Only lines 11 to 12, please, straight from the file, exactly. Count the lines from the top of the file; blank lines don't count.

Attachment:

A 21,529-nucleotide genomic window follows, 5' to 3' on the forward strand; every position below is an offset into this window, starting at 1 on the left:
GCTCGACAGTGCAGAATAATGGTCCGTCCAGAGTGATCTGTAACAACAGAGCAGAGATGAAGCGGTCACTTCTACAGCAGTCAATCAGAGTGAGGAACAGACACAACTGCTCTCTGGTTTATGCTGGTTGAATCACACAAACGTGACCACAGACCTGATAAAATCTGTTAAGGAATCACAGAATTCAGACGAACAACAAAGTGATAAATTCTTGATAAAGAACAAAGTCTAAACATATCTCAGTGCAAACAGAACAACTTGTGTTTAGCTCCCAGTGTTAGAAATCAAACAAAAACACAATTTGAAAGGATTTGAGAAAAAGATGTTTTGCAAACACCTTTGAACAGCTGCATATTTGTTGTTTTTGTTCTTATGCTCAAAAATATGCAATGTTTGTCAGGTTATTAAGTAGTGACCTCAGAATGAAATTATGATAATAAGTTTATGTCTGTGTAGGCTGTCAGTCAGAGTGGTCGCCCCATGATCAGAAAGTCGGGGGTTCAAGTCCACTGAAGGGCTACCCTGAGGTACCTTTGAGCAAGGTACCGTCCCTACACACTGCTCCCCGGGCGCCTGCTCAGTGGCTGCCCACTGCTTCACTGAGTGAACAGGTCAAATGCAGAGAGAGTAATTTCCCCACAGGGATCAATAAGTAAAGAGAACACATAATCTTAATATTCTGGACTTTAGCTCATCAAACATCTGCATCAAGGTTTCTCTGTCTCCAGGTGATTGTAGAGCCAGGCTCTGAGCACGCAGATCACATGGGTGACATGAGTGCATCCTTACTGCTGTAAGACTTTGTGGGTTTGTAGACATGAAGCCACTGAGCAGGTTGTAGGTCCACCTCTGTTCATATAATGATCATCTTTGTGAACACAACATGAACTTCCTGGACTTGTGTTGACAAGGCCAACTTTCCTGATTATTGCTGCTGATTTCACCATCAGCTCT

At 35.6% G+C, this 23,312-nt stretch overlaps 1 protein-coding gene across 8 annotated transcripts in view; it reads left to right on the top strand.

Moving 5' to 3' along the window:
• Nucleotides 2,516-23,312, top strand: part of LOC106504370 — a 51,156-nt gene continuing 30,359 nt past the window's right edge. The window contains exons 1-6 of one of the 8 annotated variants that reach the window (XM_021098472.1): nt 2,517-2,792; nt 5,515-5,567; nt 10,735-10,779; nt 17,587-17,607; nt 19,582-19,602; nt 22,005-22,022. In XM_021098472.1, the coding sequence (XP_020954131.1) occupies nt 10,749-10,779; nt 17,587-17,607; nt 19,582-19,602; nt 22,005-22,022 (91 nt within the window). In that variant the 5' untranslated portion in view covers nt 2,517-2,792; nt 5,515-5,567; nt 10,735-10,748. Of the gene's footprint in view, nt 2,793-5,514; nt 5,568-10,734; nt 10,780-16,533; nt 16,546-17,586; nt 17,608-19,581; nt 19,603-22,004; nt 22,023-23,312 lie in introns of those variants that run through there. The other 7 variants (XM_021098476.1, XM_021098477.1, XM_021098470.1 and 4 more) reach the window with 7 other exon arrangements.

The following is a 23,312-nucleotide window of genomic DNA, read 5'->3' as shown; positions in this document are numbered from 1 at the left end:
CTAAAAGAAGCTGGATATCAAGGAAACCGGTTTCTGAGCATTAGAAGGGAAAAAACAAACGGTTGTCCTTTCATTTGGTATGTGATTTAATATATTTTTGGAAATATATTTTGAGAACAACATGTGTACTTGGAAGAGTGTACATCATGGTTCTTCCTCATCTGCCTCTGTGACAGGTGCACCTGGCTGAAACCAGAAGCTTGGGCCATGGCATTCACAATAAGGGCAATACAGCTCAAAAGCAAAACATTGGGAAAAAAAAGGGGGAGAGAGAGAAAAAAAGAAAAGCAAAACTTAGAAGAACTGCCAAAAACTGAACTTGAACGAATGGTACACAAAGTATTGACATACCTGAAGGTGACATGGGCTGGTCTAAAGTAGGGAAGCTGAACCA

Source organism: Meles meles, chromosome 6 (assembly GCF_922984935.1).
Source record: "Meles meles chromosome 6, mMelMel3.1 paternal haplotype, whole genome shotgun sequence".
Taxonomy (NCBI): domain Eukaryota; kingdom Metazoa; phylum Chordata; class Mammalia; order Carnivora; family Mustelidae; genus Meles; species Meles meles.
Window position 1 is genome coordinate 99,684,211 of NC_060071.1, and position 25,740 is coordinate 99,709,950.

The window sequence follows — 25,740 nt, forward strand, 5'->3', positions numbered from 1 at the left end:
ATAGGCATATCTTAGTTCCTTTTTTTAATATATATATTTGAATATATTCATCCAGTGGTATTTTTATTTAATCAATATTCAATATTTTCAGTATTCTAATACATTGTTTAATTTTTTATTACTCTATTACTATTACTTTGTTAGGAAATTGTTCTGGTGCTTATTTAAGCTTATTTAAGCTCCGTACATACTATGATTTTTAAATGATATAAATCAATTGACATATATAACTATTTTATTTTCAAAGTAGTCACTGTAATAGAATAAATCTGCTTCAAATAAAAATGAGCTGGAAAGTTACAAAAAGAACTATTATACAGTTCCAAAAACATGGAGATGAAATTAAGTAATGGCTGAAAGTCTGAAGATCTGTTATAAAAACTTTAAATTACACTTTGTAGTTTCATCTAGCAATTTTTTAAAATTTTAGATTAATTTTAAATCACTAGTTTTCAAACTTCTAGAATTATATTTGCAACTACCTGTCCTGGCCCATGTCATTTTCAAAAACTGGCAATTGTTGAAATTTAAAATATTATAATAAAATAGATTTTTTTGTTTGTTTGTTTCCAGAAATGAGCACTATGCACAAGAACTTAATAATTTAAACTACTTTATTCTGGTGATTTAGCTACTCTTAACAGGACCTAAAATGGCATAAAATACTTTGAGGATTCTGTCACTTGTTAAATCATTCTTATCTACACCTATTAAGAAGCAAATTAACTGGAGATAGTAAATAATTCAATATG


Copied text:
Window position 1 is genome coordinate 99,684,211 of NC_060071.1, and position 25,740 is coordinate 99,709,950.

The window sequence follows — 25,740 nt, forward strand, 5'->3', positions numbered from 1 at the left end: